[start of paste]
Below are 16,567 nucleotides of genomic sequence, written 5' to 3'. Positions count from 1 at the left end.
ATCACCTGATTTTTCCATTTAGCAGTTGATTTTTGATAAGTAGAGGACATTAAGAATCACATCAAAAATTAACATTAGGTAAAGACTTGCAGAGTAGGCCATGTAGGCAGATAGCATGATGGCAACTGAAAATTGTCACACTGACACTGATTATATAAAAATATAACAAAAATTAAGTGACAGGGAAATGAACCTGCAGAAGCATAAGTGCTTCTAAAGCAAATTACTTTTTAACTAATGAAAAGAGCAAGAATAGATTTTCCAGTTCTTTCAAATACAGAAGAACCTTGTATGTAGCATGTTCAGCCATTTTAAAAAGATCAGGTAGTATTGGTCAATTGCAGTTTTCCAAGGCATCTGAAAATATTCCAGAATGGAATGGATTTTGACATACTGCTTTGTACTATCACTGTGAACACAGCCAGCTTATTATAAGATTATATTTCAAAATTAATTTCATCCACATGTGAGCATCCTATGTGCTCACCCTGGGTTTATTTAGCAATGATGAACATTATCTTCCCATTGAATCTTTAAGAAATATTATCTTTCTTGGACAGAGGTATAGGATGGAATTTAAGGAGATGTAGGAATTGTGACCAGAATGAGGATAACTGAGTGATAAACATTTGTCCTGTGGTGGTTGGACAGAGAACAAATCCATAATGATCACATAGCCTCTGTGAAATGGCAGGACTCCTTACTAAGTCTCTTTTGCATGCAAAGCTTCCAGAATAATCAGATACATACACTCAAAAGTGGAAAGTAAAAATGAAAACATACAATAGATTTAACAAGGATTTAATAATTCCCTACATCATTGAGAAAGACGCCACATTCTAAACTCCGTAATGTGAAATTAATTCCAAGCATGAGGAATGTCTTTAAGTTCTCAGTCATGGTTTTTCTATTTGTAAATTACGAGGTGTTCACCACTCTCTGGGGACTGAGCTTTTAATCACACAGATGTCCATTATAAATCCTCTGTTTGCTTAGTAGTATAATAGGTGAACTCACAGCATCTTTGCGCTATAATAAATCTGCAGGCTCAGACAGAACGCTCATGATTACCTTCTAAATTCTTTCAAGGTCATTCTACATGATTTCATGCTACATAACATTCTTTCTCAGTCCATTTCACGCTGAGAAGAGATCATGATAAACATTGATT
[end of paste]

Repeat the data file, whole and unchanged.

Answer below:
Below are 16,567 nucleotides of genomic sequence, written 5' to 3'. Positions count from 1 at the left end.
ATCACCTGATTTTTCCATTTAGCAGTTGATTTTTGATAAGTAGAGGACATTAAGAATCACATCAAAAATTAACATTAGGTAAAGACTTGCAGAGTAGGCCATGTAGGCAGATAGCATGATGGCAACTGAAAATTGTCACACTGACACTGATTATATAAAAATATAACAAAAATTAAGTGACAGGGAAATGAACCTGCAGAAGCATAAGTGCTTCTAAAGCAAATTACTTTTTAACTAATGAAAAGAGCAAGAATAGATTTTCCAGTTCTTTCAAATACAGAAGAACCTTGTATGTAGCATGTTCAGCCATTTTAAAAAGATCAGGTAGTATTGGTCAATTGCAGTTTTCCAAGGCATCTGAAAATATTCCAGAATGGAATGGATTTTGACATACTGCTTTGTACTATCACTGTGAACACAGCCAGCTTATTATAAGATTATATTTCAAAATTAATTTCATCCACATGTGAGCATCCTATGTGCTCACCCTGGGTTTATTTAGCAATGATGAACATTATCTTCCCATTGAATCTTTAAGAAATATTATCTTTCTTGGACAGAGGTATAGGATGGAATTTAAGGAGATGTAGGAATTGTGACCAGAATGAGGATAACTGAGTGATAAACATTTGTCCTGTGGTGGTTGGACAGAGAACAAATCCATAATGATCACATAGCCTCTGTGAAATGGCAGGACTCCTTACTAAGTCTCTTTTGCATGCAAAGCTTCCAGAATAATCAGATACATACACTCAAAAGTGGAAAGTAAAAATGAAAACATACAATAGATTTAACAAGGATTTAATAATTCCCTACATCATTGAGAAAGACGCCACATTCTAAACTCCGTAATGTGAAATTAATTCCAAGCATGAGGAATGTCTTTAAGTTCTCAGTCATGGTTTTTCTATTTGTAAATTACGAGGTGTTCACCACTCTCTGGGGACTGAGCTTTTAATCACACAGATGTCCATTATAAATCCTCTGTTTGCTTAGTAGTATAATAGGTGAACTCACAGCATCTTTGCGCTATAATAAATCTGCAGGCTCAGACAGAACGCTCATGATTACCTTCTAAATTCTTTCAAGGTCATTCTACATGATTTCATGCTACATAACATTCTTTCTCAGTCCATTTCACGCTGAGAAGAGATCATGATAAACATTGATT